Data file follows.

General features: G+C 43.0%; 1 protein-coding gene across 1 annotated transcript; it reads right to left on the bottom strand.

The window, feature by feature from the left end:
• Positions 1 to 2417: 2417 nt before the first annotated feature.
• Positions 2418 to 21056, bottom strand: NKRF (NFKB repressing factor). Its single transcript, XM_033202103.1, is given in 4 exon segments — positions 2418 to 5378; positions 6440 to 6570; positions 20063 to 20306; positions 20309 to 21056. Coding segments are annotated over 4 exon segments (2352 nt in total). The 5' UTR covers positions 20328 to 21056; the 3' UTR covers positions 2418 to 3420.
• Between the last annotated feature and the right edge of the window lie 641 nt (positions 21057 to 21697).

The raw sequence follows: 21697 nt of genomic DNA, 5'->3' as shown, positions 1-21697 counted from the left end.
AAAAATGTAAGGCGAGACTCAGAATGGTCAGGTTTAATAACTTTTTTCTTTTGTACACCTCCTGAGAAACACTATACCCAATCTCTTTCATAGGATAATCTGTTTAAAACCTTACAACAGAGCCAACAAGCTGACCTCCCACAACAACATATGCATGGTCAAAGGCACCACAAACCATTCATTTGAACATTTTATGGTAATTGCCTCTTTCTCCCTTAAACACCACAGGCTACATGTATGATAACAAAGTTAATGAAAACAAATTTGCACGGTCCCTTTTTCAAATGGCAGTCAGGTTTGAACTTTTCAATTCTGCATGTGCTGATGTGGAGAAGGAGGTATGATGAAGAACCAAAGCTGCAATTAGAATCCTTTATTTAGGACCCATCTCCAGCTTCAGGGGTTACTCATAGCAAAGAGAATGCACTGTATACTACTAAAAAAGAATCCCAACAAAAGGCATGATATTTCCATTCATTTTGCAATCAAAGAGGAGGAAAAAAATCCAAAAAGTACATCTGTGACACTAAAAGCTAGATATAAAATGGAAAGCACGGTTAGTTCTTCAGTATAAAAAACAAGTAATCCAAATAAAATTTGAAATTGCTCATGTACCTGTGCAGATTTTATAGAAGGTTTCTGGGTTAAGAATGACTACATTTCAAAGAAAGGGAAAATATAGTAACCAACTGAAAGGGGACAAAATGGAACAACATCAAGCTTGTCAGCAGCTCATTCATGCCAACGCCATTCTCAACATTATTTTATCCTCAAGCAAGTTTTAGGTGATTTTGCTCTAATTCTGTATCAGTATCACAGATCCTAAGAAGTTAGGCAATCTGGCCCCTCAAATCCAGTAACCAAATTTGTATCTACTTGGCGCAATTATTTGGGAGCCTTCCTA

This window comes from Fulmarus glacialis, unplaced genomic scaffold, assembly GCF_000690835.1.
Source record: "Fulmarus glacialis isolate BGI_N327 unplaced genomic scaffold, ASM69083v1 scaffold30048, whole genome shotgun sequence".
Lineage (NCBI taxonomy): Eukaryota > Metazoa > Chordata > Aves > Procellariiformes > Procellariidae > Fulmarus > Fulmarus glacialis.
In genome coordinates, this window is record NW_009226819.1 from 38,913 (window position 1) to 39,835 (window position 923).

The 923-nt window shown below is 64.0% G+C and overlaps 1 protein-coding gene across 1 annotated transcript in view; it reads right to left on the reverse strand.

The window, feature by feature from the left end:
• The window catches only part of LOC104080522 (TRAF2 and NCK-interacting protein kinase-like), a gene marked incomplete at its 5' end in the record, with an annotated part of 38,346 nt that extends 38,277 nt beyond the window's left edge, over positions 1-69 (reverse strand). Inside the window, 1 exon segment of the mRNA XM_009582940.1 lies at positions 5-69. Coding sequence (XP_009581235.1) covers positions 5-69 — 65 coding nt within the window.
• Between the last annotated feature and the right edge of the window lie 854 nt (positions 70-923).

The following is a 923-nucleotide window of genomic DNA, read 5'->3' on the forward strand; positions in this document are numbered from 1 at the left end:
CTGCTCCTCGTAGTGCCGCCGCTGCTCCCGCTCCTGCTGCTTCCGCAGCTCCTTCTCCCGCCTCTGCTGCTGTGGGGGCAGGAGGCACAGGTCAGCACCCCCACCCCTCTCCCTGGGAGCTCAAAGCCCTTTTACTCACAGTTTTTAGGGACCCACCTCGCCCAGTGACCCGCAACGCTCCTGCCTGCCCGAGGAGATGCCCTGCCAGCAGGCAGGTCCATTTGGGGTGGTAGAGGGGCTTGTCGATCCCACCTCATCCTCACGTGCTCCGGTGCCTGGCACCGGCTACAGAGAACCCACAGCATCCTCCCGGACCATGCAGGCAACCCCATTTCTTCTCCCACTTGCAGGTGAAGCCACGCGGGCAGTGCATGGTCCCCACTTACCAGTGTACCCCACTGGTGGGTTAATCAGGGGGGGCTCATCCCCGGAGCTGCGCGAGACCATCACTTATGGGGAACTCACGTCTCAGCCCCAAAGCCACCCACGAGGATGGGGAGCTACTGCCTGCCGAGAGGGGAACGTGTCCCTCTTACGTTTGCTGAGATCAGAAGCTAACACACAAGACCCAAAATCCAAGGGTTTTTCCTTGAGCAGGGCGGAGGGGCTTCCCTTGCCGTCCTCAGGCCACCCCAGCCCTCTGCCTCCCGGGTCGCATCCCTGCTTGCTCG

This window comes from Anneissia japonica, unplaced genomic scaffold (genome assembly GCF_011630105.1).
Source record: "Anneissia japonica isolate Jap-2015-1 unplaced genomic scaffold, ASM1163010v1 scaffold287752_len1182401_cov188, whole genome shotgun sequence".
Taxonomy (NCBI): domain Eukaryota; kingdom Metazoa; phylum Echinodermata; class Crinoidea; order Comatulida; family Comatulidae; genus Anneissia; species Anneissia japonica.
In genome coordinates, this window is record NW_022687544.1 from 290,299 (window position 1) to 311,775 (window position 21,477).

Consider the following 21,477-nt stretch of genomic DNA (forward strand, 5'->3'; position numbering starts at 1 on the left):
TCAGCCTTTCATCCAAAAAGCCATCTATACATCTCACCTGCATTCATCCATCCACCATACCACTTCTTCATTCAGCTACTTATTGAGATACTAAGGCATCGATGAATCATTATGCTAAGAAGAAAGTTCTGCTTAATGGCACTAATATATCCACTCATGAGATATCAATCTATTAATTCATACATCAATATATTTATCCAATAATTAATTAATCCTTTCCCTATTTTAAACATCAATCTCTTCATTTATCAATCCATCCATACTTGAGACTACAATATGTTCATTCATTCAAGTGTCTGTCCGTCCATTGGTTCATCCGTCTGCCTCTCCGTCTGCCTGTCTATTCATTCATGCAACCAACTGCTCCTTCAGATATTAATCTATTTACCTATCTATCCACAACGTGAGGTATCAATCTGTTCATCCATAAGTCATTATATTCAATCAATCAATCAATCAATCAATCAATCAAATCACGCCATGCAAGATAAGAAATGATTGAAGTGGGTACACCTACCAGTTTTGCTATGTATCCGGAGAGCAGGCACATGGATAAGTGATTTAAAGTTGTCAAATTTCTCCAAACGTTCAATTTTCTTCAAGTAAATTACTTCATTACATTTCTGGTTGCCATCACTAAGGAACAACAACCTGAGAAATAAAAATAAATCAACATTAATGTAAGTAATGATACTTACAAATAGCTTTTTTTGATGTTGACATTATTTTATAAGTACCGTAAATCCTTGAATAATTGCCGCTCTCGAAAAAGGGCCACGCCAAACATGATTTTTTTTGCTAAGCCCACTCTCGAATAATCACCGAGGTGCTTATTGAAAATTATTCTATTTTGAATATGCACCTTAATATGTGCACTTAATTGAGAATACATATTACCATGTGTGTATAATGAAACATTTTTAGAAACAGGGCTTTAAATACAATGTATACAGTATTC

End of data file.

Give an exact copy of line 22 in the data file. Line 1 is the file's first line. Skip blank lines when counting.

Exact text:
Consider the following 21,477-nt stretch of genomic DNA (forward strand, 5'->3'; position numbering starts at 1 on the left):